Alexander Hamilton ALS, September 1794

Hamilton, Alexander (1755-1804). United States Founding Father; first Secretary of the Treasury (1789-1795). Short note on 7 x 7.5 in. sheet of paper. September 9, 1794, n.p. Mr. Hamilton requests Mr. Hodgdon to furnish him immediately with a return of whatever accoutrements of arms for Cavalry may be in the public stores. Specifying also such as have been lately sent forward. The request is associated with the "Whiskey Rebellion," which tested the powers of the new government to raise funds through taxation and enforce federal laws.

Born in the West Indies, Alexander Hamilton, as John Adams would later describe him, was "the bastard brat of a Scottish peddler." James Hamilton would abandon Rachel and their sons, James and Alexander, when Alex was still young, leaving them totally impoverished. Alexander took his first job at the age of 11, determined to work his way out of poverty. Rachel apparently worked herself to death, succumbing to illness at the young age of 38.

In a subsequent position as a clerk, Hamilton began to learn about international trade and finances. The young lad's intelligence did not go unnoticed, and a group of businessmen in St. Croix pooled resources to send Alex to the colonies for an education. He arrived in New York in 1773 and began attending King's College (later Columbia University). War was coming, and the young man became increasingly involved in politics, eventually leaving school to join the patriots in protesting taxes and regulations imposed by England.

He fought with New York militia units early. In about 1777 he caught Washington's attention, and was quickly promoted, becoming the General's assistant, but for a time, that meant handling the paperwork that goes along with the top position. Hamilton was in and out of the field, becoming bored with paperwork and returning to his commander-in-chief's side. Hamilton was even allowed by Washington to lead a charge at Yorktown.

After the war, Hamilton served, among other positions, as Secretary of the Treasury (1789-1795). One of his missions was to strengthen the Federal government and pay off the debt incurred during the War. To effect this he instituted several taxes, including one on distilled spirits. Since the favorite spirit of the colonies at the time was Whiskey, this came to be viewed as a Whiskey Tax. It hit the distillers on the western frontier particularly hard. They had a lower profit margin than the larger Eastern distilleries already, and the tax cut into their already small margins. Many of these distillers were also veterans of a war fought against unrepresented taxation, who then felt that they were being targeted by their own government.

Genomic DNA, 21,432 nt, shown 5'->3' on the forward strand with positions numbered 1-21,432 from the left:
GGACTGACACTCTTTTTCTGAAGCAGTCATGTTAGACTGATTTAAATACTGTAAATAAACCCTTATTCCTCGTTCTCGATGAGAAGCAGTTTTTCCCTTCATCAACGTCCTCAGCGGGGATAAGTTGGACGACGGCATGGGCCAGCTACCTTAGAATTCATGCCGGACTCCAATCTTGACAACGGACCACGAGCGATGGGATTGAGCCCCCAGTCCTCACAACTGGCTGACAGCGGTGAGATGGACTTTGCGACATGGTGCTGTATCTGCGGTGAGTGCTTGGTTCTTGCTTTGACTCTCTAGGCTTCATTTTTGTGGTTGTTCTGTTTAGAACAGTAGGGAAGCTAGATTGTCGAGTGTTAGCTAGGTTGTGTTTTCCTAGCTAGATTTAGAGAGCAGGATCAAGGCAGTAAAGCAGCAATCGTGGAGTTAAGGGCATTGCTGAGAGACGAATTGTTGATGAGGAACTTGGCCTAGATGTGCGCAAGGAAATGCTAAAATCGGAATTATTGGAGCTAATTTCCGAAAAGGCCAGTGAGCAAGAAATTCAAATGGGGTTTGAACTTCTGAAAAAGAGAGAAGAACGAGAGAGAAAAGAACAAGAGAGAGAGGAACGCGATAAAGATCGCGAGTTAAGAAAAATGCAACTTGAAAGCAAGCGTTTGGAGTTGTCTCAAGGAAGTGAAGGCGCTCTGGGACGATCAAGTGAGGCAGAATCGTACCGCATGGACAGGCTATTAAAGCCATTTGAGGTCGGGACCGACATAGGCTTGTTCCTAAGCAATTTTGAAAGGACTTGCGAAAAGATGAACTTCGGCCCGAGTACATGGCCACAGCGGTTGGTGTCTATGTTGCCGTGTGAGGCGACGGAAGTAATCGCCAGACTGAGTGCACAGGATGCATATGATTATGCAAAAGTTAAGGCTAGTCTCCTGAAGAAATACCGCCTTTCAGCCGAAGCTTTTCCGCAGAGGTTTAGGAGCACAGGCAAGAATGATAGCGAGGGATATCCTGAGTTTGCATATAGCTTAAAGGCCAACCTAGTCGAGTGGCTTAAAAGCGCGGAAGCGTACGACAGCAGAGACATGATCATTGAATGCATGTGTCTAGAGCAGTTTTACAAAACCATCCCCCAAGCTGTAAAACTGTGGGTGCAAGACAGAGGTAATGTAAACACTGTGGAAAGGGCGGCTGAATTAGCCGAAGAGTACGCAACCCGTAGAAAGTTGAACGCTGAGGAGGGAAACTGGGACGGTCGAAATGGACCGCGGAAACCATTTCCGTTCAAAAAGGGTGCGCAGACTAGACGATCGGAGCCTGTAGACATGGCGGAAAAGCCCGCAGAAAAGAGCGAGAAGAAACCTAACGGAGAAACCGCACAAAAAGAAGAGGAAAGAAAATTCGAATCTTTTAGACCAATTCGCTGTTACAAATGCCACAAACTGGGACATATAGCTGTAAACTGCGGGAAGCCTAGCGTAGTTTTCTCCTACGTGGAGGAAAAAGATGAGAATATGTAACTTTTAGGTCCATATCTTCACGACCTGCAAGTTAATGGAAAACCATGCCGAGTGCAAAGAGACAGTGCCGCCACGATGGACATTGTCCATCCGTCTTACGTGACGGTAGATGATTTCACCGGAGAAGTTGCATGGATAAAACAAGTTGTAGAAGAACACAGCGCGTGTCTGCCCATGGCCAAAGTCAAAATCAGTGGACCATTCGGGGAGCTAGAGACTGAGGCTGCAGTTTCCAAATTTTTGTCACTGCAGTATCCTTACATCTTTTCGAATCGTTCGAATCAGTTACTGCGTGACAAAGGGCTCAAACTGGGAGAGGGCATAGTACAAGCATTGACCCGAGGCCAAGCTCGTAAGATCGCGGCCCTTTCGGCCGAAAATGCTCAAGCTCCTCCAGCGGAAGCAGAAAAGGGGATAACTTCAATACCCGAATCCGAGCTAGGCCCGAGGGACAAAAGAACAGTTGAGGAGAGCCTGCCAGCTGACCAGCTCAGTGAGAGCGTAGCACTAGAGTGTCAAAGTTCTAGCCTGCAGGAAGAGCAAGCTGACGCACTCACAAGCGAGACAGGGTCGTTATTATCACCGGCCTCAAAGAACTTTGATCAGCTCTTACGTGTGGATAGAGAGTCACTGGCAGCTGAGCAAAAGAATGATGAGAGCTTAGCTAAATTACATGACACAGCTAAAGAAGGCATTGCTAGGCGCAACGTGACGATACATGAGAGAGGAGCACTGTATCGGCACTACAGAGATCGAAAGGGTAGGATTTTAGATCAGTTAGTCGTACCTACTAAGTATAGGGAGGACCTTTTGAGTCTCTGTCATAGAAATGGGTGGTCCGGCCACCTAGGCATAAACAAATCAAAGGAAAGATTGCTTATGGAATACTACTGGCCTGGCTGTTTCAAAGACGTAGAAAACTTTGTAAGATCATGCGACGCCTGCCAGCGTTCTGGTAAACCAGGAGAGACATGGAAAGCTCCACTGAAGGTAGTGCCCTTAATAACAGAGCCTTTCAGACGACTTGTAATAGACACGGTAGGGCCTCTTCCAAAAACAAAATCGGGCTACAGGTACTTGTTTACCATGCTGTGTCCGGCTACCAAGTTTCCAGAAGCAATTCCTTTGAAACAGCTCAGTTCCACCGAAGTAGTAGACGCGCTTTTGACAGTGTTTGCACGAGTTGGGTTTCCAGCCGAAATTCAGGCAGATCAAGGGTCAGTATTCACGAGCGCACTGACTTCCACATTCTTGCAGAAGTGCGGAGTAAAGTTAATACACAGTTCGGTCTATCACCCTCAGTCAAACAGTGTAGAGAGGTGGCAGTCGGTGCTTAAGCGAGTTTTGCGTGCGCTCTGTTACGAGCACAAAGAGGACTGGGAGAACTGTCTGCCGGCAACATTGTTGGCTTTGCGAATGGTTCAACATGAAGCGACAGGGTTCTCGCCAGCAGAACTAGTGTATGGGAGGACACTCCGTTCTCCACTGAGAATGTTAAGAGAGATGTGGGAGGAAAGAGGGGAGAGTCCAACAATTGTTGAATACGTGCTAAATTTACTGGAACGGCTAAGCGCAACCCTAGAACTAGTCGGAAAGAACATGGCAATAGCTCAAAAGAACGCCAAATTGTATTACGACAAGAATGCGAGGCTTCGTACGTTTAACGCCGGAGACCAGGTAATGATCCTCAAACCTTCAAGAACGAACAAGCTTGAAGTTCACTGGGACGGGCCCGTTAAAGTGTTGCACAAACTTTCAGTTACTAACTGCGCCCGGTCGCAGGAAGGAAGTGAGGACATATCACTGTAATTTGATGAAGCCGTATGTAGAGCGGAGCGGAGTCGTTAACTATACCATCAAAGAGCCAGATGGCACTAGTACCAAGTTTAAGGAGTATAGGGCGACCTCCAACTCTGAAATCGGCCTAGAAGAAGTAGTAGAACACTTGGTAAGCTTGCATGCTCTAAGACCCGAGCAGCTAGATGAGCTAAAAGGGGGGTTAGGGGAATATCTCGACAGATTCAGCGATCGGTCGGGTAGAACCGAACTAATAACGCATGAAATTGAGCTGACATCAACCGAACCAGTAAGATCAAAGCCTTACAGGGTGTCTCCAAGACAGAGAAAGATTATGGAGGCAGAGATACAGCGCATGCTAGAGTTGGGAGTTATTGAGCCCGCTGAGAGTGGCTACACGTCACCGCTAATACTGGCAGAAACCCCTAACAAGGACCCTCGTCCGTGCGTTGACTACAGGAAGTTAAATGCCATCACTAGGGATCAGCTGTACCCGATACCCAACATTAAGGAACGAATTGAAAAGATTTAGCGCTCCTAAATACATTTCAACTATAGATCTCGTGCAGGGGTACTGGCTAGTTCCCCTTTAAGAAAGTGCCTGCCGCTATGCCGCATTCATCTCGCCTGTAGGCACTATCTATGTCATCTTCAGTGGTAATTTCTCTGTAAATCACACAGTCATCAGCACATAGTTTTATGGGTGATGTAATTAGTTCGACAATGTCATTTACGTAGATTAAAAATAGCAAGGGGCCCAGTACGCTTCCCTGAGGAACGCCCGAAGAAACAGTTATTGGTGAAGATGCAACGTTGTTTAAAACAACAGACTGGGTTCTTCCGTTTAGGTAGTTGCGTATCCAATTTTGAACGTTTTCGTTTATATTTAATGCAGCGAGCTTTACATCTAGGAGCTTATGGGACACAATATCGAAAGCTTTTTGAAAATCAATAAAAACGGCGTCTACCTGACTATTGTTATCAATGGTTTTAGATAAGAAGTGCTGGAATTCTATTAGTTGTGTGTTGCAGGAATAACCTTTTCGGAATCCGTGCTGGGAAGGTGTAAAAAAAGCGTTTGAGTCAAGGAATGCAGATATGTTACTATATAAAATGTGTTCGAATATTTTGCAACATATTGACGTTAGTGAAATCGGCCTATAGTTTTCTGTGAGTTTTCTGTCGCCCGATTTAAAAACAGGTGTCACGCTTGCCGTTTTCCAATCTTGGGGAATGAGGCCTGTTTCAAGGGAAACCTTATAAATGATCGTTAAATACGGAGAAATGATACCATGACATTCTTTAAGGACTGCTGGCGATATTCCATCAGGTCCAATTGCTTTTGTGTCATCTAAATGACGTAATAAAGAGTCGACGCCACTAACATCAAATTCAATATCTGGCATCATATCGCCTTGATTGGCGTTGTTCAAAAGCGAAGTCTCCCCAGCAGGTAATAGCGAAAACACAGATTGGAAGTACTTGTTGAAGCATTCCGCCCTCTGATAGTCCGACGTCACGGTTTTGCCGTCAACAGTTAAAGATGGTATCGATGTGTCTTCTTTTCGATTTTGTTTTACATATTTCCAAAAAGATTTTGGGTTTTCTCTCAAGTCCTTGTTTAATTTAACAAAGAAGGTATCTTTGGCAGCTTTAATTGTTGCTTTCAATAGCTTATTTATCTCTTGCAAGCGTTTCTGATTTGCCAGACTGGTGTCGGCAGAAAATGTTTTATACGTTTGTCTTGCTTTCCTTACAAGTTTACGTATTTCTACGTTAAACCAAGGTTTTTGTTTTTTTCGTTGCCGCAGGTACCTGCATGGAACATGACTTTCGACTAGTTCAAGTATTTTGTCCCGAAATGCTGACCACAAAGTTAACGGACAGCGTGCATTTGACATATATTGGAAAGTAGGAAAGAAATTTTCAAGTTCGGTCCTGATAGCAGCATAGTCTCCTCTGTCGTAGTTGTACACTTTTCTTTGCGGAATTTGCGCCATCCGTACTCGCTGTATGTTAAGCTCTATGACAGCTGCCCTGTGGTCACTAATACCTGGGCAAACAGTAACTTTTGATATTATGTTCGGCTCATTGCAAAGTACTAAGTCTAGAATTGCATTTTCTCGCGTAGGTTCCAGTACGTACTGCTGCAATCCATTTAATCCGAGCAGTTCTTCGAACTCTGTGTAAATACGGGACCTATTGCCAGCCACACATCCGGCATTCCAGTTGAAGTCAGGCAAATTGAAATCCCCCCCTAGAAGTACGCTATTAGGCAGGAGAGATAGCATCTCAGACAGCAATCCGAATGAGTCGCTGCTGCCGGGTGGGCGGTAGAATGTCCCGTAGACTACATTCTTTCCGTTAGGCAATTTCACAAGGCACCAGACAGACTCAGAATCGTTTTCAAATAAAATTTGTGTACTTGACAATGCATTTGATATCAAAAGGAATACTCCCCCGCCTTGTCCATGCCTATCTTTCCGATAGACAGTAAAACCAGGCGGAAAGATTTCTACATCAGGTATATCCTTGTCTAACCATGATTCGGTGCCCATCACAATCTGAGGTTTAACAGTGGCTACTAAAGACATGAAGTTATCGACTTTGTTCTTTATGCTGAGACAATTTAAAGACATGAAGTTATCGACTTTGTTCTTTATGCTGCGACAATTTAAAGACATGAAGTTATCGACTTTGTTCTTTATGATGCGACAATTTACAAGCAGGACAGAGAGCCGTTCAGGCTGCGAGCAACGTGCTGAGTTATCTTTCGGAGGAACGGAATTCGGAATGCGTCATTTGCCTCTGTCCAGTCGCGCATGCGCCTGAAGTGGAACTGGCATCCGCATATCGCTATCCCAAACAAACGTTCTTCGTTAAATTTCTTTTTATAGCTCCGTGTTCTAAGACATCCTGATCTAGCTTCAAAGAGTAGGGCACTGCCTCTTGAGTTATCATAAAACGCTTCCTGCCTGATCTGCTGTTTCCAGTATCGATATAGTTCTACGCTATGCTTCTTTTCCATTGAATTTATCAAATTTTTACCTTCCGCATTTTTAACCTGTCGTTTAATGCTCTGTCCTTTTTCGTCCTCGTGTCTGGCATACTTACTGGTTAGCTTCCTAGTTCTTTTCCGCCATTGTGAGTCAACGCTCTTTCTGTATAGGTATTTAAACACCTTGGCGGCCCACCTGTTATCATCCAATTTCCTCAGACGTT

The causes of what came to be known as the "Whiskey Rebellion" are complex, and will continue to be debated for many more generations. Trouble was brewing as early as 1791, mostly in the western counties of Pennsylvania and nearby areas (western Virginia, Kentucky, etc.) Initially Washington tried to quell the unrest by sending "peace commissioners" in 1791 and 1792, then again in 1794. By late 1793 the home of a tax collector was broken into in Fayette County. Further violence erupted over the next year in nearby areas.

By summer of 1794, there was widespread armed resistance. Hamilton was among those who pressured Washington to counter force with the force of the government. What was at stake in part was whether the new nation was willing and able to suppress resistance to its laws. As there was no standing army yet, Washington called for militia forces to be Federalized. Congress had passed a Militia Act of 1792, but to send troops to an area, a Supreme Court Justice had to certify that local law enforcement could not control the situation. When very few men volunteered for militia duty, a draft was used, although draft evasion was widespread. His "army" was composed of units primarily from Virginia, Maryland, New Jersey and Pennsylvania. Many other states refused to send units, siding with the whiskey protesters in protesting "taxation without representation."

Of course, as Washington made arrangements to ride out to meet the insurgents, Hamilton was determined to ride along with him. Early in the process, he argued that he had been the one to author the law instituting the tax, and he should go out and show the rebels that he was willing to die to defend it. Washington conceded, but not necessarily because of Hamilton's argument. Hamilton now needed to be outfitted for the field, so he sent this note to Superintendent of Military Stores, Samuel Hodgdon.

Washington and Hamilton did ride to the frontier to meet the rebels, but by the time they arrived, the rebels had dispersed, although some of the leaders were later rounded up. (Washington pardoned most of them, even those who were sentenced to death for violent actions such as beating a tax collector and burning his house.) This incident was the only time a sitting president led troops in the field. After meeting with representatives of the protesting groups in early October, Washington was convinced things were under control. He left the army under the command of Henry "Lighthorse Harry" Lee (Robert E. Lee's father). Alexander Hamilton remained for a time as a civilian observer/adviser, while Washington returned to Philadelphia.


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